The rise and demise of the digital packrat
These days, keeping electronic information is a whole lot easier than thinking about how not to keep it. Thus, the digital packrat is born. Come on, you know what I'm talking about. Ask yourself if any of these scenarios sound familiar:
- You keep every email you receive and file them away in neat little folders in Outlook -- you'll need to find that email someday, and you'll know right where it is (in that folder of 300 emails all received from the same five people on the project) RIGHT?
- No need to save off attachments from emails, you'll just keep them in email in those neat little folders (see the first bullet).
- Document management system -- what's that?
- You have access to your email on your smartphone, tablet, laptop, desktop and home computers -- you never know when you'll need access to it -- and you have no idea what stays on those devices.
- You text multiple people using multiple applications from your smart phone and/or your tablet.
- You use Facebook, LinkedIn, Pinterest, Twitter, or any other social media site.
- You save information to your shared drives, your hard drive, multiple Sharepoint sites, various SaaS services for all kinds of business functions (CRM, billing, Dropbox).
If any (or all) of these apply to you, you are not alone. The beauty of information in the cloud is out of sight, out of mind. We don't think about how much we create and store, and the little icons on Dropbox telling us we've used 72 percent of our 7GB barely register in our consciousness.
We’ve inadvertently become digital packrats.
So who cares? Why is that a bad thing? Well, there are two dangers that come along with being that digital packrat:
- The cost of sifting through all of that information and providing it in litigation; and
- Not being able to find what you need and constantly reinventing the wheel.
I work with clients every day on both of these issues. One of my clients creates a marketing plan every year for the Super Bowl. It's one of their biggest marketing expenditures of the year. After the game is over and tangible results of the plan can be evaluated and reported to the higher-ups, more plans and powerpoints are created.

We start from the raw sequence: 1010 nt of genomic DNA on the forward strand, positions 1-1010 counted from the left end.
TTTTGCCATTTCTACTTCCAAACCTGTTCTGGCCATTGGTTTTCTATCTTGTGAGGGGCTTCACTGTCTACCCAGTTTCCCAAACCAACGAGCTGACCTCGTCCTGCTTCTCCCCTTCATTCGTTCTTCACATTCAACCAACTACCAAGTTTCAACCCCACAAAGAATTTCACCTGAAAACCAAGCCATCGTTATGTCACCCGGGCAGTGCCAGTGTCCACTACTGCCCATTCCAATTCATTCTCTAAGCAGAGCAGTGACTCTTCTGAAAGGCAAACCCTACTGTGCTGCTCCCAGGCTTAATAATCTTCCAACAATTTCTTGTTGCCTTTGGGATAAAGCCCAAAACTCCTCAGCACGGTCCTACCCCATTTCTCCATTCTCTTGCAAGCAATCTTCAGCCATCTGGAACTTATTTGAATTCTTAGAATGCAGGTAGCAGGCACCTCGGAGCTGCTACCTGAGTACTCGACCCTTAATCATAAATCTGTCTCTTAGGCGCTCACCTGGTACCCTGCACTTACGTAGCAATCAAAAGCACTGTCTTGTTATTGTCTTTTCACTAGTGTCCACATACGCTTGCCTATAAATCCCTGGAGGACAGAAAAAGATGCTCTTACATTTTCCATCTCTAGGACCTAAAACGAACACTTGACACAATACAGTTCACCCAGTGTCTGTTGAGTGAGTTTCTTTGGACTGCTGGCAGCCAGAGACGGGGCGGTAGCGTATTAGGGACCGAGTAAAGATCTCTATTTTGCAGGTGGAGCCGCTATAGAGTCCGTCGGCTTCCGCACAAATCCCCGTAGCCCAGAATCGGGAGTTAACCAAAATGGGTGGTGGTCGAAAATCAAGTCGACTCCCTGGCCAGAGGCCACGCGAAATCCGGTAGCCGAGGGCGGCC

So, you'd think that those materials would be the first place to start when plans pick up for next year's game, right? Nope. We discovered the individuals who created the brilliant plans stored their documents on their hard drives where no one else had access to them. Homer Simpson forehead slap – d'oh! So when the plan has to be done again the following year, there’s no access to last year’s information. Sound familiar? You are missing out on leveraging one of the most important assets of your organization – your information.
The cost of identifying, collecting, and providing all of that information – and in multiple locations – will also cost you a pretty penny if you are unlucky enough to get hit with litigation. The last cost estimate was $18,000 per gigabyte (GB) of data. Seems like a veritable bargain, right? Well, unless we talk about how many gigabytes you really have. Grab a calculator.
One hard drive is likely between 80 GB to 1 TB (which is 1008 GB). If you printed out the pages in a GB of data, you’d have around 75,000 individual pages. Imagine paying lawyers to review all of that to find what they need for your case. Yikes.
So, how do you get out of Digital Packratville?
You need a plan for evaluating the information infrastructure at your organization and then a plan for how to get from where you are to where you want to be. Your plan should get the big picture first, identify the roles and staffing for implementing the plan, and then flow down to specific tasks (like policy creation).
Follow this simple rule: Keep what you need for the business and what the law says you should keep.
Think about how to organize your information so that you can leverage your information for the best possible outcomes for your business and to reduce costs when/if litigation comes up. While it’s easy to be a digital packrat, it takes strategy to not be one. The upside – it might be one of the most sound strategies in which you’ve ever invested.